Key Performance Indicators

Adjusted EBITDA from continuing operations ("adjusted EBITDA") is used by management to compare and evaluate the period-over-period underlying business operational performance of our segments. Adjusted EBITDA is the sum of the Company's earnings from continuing operations before interest expense, income taxes, depreciation and amortization and impairment expense. Although there are many factors that can impact a segment’s adjusted EBITDA and, therefore, our overall earnings, changes in steel products metal margin and downstream products margin over scrap costs period-over-period is a consistent area of focus for our Company and industry. Steel products metal margin and downstream products margin over scrap costs are metrics used by management to monitor the results of our vertically integrated organization. Steel products metal margin is the difference between the average selling price per ton of rebar, merchant and other steel products and the cost of ferrous scrap per ton utilized by our steel mills to produce these products. An increase or decrease in input costs can impact profitability of these products when there is no corresponding change in selling prices due to competitive pressures on prices. Downstream products margin over scrap costs is the difference between the average selling price per ton of fabricated rebar and steel fence post products and the scrap input costs to produce these products. The majority of our downstream products selling
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prices per ton are fixed at the beginning of a project and these projects last one to two years on average. Because the selling price generally remains fixed over the life of a project, changes in input costs over the life of the project can significantly impact profitability.

Impact of COVID-19

The impact of the COVID-19 pandemic ("COVID-19" or "pandemic") on our operations was limited during the three months ended November 30, 2021 and 2020. We continue to evaluate the nature and extent of future impacts of the evolving pandemic on our operations and are complying with applicable federal, state and local law and considering relevant guidance, including the guidelines of the U.S. Centers for Disease Control and other authorities, to prioritize the health and safety of our employees, families, suppliers, customers and communities. Given the dynamic and uncertain nature and duration of the pandemic, we cannot reasonably estimate the long-term impact of COVID-19 on our business, results of operations and overall financial performance at this time.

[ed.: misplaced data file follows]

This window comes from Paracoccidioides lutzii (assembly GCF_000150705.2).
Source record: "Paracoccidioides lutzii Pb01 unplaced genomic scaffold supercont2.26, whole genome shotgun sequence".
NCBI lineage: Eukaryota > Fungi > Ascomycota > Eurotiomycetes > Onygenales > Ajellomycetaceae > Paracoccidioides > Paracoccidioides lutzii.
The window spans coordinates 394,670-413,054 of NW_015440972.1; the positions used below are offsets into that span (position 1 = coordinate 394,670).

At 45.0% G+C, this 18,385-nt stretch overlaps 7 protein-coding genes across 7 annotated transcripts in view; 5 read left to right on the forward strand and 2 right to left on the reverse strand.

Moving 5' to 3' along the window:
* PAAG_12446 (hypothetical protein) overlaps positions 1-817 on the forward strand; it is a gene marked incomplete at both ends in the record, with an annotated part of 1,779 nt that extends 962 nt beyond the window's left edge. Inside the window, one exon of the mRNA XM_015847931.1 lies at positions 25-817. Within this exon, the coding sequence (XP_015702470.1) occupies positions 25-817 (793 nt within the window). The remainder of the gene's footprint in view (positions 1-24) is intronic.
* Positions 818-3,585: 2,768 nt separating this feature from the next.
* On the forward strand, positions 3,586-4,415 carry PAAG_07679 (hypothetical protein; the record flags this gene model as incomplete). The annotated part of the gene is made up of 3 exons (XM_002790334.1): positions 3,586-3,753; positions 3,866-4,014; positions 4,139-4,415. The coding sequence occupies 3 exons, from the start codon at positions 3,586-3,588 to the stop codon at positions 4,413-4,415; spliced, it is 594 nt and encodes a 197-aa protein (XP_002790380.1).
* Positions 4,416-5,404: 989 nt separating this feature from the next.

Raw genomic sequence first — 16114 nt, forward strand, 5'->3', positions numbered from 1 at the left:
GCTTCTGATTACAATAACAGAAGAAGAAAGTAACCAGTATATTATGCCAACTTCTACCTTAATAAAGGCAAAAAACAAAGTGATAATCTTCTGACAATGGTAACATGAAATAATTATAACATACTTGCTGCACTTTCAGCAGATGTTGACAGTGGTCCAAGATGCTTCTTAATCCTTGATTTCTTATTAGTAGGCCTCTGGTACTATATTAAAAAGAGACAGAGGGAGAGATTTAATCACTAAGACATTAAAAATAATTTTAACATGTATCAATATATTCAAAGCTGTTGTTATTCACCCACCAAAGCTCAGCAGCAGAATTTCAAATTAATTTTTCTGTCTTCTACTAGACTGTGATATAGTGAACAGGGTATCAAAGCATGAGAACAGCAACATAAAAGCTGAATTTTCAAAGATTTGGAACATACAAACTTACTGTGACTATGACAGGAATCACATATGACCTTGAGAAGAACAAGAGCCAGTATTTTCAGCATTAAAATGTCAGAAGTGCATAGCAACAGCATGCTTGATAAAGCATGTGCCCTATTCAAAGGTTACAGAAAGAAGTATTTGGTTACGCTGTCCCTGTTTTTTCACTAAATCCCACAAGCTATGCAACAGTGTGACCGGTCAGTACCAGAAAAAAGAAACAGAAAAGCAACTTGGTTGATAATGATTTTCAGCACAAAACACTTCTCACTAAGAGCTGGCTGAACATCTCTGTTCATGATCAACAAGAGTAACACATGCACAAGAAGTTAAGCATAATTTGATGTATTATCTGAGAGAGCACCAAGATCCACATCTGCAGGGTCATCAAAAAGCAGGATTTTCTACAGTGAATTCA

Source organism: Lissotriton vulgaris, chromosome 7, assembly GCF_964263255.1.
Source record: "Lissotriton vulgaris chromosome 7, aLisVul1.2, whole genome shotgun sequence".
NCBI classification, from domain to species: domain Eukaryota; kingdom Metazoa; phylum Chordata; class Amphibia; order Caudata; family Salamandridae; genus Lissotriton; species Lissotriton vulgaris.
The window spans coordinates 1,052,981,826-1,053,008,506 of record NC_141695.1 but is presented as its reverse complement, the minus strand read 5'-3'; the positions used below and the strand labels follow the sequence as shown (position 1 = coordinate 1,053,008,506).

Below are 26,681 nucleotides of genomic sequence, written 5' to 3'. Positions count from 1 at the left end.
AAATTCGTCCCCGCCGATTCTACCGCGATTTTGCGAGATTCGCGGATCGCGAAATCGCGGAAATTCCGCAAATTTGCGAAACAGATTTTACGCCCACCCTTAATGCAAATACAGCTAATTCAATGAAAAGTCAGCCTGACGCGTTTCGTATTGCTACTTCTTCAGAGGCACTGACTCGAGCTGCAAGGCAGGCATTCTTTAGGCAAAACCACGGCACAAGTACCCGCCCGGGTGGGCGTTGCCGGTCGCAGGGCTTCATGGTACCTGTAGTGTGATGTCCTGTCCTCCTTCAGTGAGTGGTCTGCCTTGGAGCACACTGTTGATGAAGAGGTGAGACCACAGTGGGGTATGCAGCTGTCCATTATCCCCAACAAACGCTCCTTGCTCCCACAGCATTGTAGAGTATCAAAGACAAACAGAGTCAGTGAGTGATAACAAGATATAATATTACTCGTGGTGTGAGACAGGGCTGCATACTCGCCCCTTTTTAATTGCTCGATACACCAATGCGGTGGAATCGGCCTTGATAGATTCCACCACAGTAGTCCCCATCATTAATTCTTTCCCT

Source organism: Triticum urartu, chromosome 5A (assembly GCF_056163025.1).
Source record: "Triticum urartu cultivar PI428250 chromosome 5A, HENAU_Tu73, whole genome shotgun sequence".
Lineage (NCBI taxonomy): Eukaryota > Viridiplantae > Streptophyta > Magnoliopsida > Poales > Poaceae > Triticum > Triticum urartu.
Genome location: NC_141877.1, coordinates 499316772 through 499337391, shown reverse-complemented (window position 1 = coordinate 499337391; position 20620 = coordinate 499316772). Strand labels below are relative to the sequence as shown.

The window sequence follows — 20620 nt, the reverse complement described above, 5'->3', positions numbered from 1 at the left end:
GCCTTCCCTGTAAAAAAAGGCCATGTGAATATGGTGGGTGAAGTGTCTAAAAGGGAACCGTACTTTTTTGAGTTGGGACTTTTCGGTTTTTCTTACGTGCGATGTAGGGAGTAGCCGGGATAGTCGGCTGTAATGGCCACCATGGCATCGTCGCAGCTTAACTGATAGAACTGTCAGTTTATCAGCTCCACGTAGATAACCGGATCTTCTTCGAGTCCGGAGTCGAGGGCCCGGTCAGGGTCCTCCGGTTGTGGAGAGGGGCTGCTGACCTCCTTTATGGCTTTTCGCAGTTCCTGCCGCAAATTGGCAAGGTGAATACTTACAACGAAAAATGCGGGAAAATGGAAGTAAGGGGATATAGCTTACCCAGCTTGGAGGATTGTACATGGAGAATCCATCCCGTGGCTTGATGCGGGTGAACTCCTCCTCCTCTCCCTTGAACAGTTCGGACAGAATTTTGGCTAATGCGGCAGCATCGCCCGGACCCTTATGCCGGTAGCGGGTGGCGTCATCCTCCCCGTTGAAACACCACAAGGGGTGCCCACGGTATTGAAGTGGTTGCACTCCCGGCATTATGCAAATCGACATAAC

Financial Results Overview

The following discussion of our results of operations is based on our continuing operations.
  Three Months Ended November 30,
(in thousands, except per share data) 2021 2020
Net sales $ 1,981,801  $ 1,391,803 
Earnings from continuing operations 232,889  63,911 
Diluted earnings per share $ 1.90  $ 0.53 

Net sales for the three months ended November 30, 2021 increased $590.0 million, or 42%, compared to the corresponding period. The growth in net sales is largely attributable to rising prices, which have favorably impacted year-over-year selling prices across all major product lines in both of our segments. Continued strong demand in our end-use markets has supported the growth in average selling prices, while volumes across our product lines remained relatively flat in the three months ended November 30, 2021, compared to the corresponding period.

In the first quarter of 2022, we achieved earnings from continuing operations of $232.9 million, an increase of $169.0 million, or 264%, compared to the corresponding period. The increase was driven by the significant expansion of steel products metal margin per ton and raw materials margin over purchase cost per ton, as the increases in selling prices outpaced the rising input costs of ferrous scrap utilized in our steel mill operations and the price paid to purchase obsolete and industrial scrap in our scrap metal recycling operations.

Selling, General and Administrative Expenses

Selling, general and administrative expenses increased $9.0 million for the three months ended November 30, 2021 compared to the corresponding period. The increase was driven largely by a $3.6 million increase in labor-related expenses in the three months ended November 30, 2021, compared to the corresponding period, and $3.2 million of acquisition-related costs incurred during the first quarter of 2022, with no such amount in the corresponding period.

Interest Expense

Interest expense for the three months ended November 30, 2021 decreased $3.2 million compared to the corresponding period. The decrease was driven largely by the lower interest rate on the 2031 Notes, which were outstanding during the three months ended November 30, 2021, compared to the interest rate on the 2026 Notes, which were outstanding during the corresponding period.

Income Taxes

The effective income tax rate from continuing operations for the three months ended November 30, 2021 was 11.0%, compared with 25.3% in the corresponding period. The decrease is primarily due to the recognition of a capital loss on a tax restructuring transaction during the three months ended November 30, 2021.
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SEGMENT OPERATING DATA

Unless otherwise indicated, all dollar amounts below are from continuing operations and calculated before income taxes. See Note 14, Business Segments, for more information. The operational data presented in the tables below is calculated using averages and, therefore, it is not meaningful to quantify the effect that any individual component had on the segment's net sales or adjusted EBITDA.

North America
  Three Months Ended November 30,